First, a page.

I’ve heard it claimed that this type of copying stifles innovation, and I agree that this is likely. But Melda most certainly has the most innovative and complete “system” I’ve seen applied on top of otherwise normal plugins. Isn’t that what innovation is? Trying to copy hardware 1:1 and selling it at a fraction of the cost isn’t innovation, taking set of needs and improving on the current solutions is innovative.
Secondly, Melda most certainly does make claims of superiority. This has happened in forum posts and they even have a current advertisement for MTurboReverb claiming that it’s the most powerful reverb ever (or similar, I can’t recall the exact wording).
Is there something wrong with that though? Nearly every plugin developer releases a product because they think they did the best job and that they are bringing something superlative to the market. Some say it, some don’t.
I think that the issue is that Melda doesn’t sugarcoat their claims with phrases like “We think that…” or “We feel that…” or the ubiquitous “(Grammy winning engineer) says it’s the best X he’s ever used!”. They just make their claim. Boom. There it is. They strongly feel they make the best products on the market in some cases.
Are they full of hot air? Maybe. Does it matter? Just try the demo and see. I’ve never held it against someone for having pride in their work. I don’t believe that verbalizing that pride is a sin or a crime.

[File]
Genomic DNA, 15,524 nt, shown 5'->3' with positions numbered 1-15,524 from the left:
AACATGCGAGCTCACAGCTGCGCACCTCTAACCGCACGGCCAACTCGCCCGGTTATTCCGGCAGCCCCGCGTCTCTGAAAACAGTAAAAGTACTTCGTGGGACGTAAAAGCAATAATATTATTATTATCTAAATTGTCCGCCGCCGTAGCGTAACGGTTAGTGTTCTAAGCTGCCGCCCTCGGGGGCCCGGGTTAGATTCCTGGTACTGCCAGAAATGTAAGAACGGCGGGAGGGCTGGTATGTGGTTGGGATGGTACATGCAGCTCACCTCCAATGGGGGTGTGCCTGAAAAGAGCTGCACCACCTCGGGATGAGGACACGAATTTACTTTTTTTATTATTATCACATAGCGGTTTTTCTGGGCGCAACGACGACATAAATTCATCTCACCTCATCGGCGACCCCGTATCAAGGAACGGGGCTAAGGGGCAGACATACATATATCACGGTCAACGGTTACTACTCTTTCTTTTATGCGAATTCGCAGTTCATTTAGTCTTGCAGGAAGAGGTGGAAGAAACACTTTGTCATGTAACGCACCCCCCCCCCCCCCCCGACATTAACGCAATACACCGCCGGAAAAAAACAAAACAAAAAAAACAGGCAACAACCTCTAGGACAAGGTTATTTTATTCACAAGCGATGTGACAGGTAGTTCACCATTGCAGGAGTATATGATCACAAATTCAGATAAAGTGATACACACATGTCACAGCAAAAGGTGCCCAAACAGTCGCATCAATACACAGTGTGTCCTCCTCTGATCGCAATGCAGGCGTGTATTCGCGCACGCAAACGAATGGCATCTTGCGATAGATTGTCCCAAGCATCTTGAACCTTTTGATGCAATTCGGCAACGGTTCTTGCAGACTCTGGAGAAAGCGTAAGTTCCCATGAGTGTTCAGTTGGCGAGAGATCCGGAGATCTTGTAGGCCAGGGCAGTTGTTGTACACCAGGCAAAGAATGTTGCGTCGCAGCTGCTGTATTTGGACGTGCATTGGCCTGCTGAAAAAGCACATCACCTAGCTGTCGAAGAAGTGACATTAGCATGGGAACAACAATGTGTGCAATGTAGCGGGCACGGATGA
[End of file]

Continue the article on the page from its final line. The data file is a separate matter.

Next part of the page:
I’m pretty sure we all recognize how much false modesty is out in the audio industry. I find that far more disingenuous that being verbally proud of your work.
Then again, it’d be great if no claims were made at all, but I don’t think we’ll ever enter that era. Marketing sells and sales put dinner on the table.
Anyway. Your plugins don’t talk. Who cares what the authors claim or say. I use what solves my problems most effectively. I don’t buy products that don’t. The authors can mouth off all they want as long as I get what I paid for, and I tend to find that the most outspoken folks produce some of the best products.
Not all of these features are available in every Melda product, and there are some other features present in other products not displayed here. I’ve only shown what’s part of the products I’m reviewing.
It suffices to say that even if you totally ignore the core functionality of the product, you get your money’s worth. A great analyzer. Great preset management. A lot of customization. Attention to detail everywhere.
I do think that it’d be great if the GUIs were prettier, but this appears to be a sacrifice that’s made for the fully resizable GUI along with the addition of this extended feature set.
If you’re an audio nerd, these plugins are really fun. They give you the tools necessary to do almost exactly what you want, and for beginner/intermediate users they give you a pathway to understanding more advanced functionality that’s often available in other products.
In part 2 I will be covering the actual core functionality of these products. Coming soon!